The Physical Gap: personal interaction lagging behind digital development

Article

8 March 2018

Today’s companies invest a great deal of time and effort in developing ever more sophisticated and higher value propositions. We no longer sell mere products but instead offer complete solutions or even more abstract concepts such as ‘lightening the load’ and in some cases even ‘happiness’. It’s an approach that can get you places: become the Coolblue of your own market segment and your ship has well and truly come in. Thanks to big data, liquid content and the integration of ever-smarter CRM systems, we are all set to take huge digital strides in our business interaction with the market. But how are things looking for the non-digital, physical sales power of companies?

Not so rosy, is our experience. In the business-to-business world especially, many companies are experiencing a widening gulf between digital development and developments in person-to-person business interaction: the Physical Gap. If we examine the quality of physical interaction in settings where this phenomenon has been observed, it is often as if time has stood still. Nowhere is this more clearly in evidence than at trade fairs, where people still have a tendency to treat the market like it’s their very own old boys network. A cup of coffee and a bit of banter with the clients still appears to be the ultimate goal for many exhibitors, and meanwhile promising prospects are passing them by in droves. In retail environments the situation is not much better; for quick comparisons and accurate advice, online sources are usually a safer bet. Sales meetings by appointment are more difficult to assess, but training agencies are currently working overtime to meet the demand for courses in consultative selling.

As outlined above, the sky’s the limit when it comes to the promises that companies are making: products are no longer sold separately but as part of total solutions, which means that you first have to discover the exact nature of your potential customer’s often complex needs. This implies that good old product vendors have to undergo a metamorphosis, transforming themselves into full-blown consultants, preferably with a gift for enhancing brand performance. For the lucky few this is a seamless transition, but most find themselves floundering in an increasingly complex world, at the mercy of customers who are asking increasingly challenging questions. 

If the pressures of the recent economic crisis have taught us one thing, it’s that purchasing can boost your earnings more effectively than sales. As a result, companies have shifted their focus from physical sales to purchasing and the deployment of new digital resources. We regularly see sales departments that have effectively become factories, churning out one quote after another. Customers invite quotes from several parties, and these are simply drawn up and sent out, no questions asked. As long as order intake figures are decent enough and the conversion rate continues to generate sufficient assignments and earnings, why panic? This allows the Physical Gap to go unnoticed for a while.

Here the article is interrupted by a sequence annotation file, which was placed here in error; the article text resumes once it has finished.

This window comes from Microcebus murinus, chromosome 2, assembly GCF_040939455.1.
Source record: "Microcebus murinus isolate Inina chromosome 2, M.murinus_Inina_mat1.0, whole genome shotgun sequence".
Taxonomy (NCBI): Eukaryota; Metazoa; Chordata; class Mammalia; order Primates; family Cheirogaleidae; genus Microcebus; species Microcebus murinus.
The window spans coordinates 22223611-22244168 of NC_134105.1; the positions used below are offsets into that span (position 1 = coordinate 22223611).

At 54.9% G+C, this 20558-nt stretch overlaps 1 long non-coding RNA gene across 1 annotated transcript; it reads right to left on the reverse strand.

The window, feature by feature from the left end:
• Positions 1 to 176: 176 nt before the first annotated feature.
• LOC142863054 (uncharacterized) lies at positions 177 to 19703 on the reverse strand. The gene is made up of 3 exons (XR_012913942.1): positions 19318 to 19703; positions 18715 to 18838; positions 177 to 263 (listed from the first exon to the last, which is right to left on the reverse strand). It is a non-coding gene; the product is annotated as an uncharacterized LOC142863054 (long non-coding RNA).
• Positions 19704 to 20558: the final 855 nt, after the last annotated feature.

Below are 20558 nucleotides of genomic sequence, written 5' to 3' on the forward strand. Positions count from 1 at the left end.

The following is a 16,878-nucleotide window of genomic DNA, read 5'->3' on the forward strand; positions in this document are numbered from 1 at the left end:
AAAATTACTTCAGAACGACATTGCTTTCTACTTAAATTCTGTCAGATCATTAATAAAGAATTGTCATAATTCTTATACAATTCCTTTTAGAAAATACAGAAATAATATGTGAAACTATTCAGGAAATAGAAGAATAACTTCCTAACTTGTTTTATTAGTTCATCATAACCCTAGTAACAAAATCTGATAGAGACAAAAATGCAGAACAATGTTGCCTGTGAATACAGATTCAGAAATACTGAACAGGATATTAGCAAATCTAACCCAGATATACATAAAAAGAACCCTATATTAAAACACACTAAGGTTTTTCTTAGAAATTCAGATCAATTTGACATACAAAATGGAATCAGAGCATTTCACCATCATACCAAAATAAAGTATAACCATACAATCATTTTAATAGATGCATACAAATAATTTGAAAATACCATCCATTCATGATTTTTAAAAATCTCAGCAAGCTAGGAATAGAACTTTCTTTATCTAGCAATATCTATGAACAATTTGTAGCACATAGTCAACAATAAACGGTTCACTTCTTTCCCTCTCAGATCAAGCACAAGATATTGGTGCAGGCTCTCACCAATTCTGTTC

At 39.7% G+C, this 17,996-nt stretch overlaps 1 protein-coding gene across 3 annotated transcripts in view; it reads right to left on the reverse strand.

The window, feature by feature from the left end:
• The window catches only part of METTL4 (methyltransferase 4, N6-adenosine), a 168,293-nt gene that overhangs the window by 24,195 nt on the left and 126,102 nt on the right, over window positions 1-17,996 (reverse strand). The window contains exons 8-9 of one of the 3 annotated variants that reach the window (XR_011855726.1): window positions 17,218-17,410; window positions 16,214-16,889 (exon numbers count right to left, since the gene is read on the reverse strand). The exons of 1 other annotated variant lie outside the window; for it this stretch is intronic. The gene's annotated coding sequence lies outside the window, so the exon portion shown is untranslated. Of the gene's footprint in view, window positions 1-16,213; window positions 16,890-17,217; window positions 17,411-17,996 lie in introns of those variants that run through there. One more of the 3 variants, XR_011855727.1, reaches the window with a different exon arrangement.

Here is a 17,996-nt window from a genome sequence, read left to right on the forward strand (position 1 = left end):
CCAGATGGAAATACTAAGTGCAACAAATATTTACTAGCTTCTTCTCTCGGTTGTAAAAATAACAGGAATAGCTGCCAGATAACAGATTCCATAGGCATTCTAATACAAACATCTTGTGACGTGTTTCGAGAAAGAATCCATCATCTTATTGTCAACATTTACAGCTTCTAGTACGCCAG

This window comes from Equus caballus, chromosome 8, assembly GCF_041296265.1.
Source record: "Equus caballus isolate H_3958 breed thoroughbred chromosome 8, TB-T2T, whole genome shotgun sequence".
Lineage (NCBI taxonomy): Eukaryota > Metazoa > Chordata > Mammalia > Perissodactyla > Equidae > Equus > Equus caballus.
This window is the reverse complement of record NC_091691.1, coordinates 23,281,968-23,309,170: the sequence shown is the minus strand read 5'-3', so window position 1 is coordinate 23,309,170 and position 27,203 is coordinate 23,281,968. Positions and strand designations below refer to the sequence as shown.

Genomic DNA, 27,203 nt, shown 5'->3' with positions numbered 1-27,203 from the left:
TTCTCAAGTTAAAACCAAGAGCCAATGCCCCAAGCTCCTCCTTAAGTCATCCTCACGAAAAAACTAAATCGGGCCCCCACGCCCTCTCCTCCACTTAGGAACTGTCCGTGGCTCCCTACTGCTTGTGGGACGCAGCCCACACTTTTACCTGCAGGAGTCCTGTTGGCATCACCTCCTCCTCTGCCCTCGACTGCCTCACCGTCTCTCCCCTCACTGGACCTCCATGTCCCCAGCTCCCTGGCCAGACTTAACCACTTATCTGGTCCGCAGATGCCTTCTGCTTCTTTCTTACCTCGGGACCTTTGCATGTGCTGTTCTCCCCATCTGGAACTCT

Perhaps by this stage you are thinking: sure, this sounds familiar but what difference does it make? Much more than you think, is the simple answer. At trade fairs, for example, we are already seeing companies adopting fresh strategies and generating far more business from the market than they ever have before. We are not just talking about enhancing customer experience but about achieving concrete results that affect the bottom line in ROI reports. That said, there is a qualitative element too: research shows that visitors are indeed experiencing a significant difference from how they were treated in the past. All of which begs the question: how?

Directorship, that’s how! Taking on a director’s role with regard to communication, interaction and experience can make a world of difference. It’s what separates successful interaction from off-the-cuff conversation. Determining the direction is a collaborative process, one which works best with the guidance of a moderator. The first step is a plenary alignment between the traditional silos in the company – sales, marketing, communication, business development, management – departments which, under normal circumstances, seldom meet to discuss current market demand and the most appropriate propositions. Alignment of this kind gives everyone the same focus and frame of reference. It is where the initial benefits are achieved.  

The next step is to create a theme and to customize resources, which further shape and reinforce the physical encounter. In the superlative phase it becomes an experience with the receiver at its heart, an experience that challenges and inspires people in different ways. In short, a process that is expertly directed. On the market, this makes for an experience that is professional, efficient and, above all, relevant. Meanwhile, your own sales team will also appreciate this professionalism and efficiency, and rediscover the genuine pleasure in their work. Everyone wins! And it’s goodbye to the Physical Gap!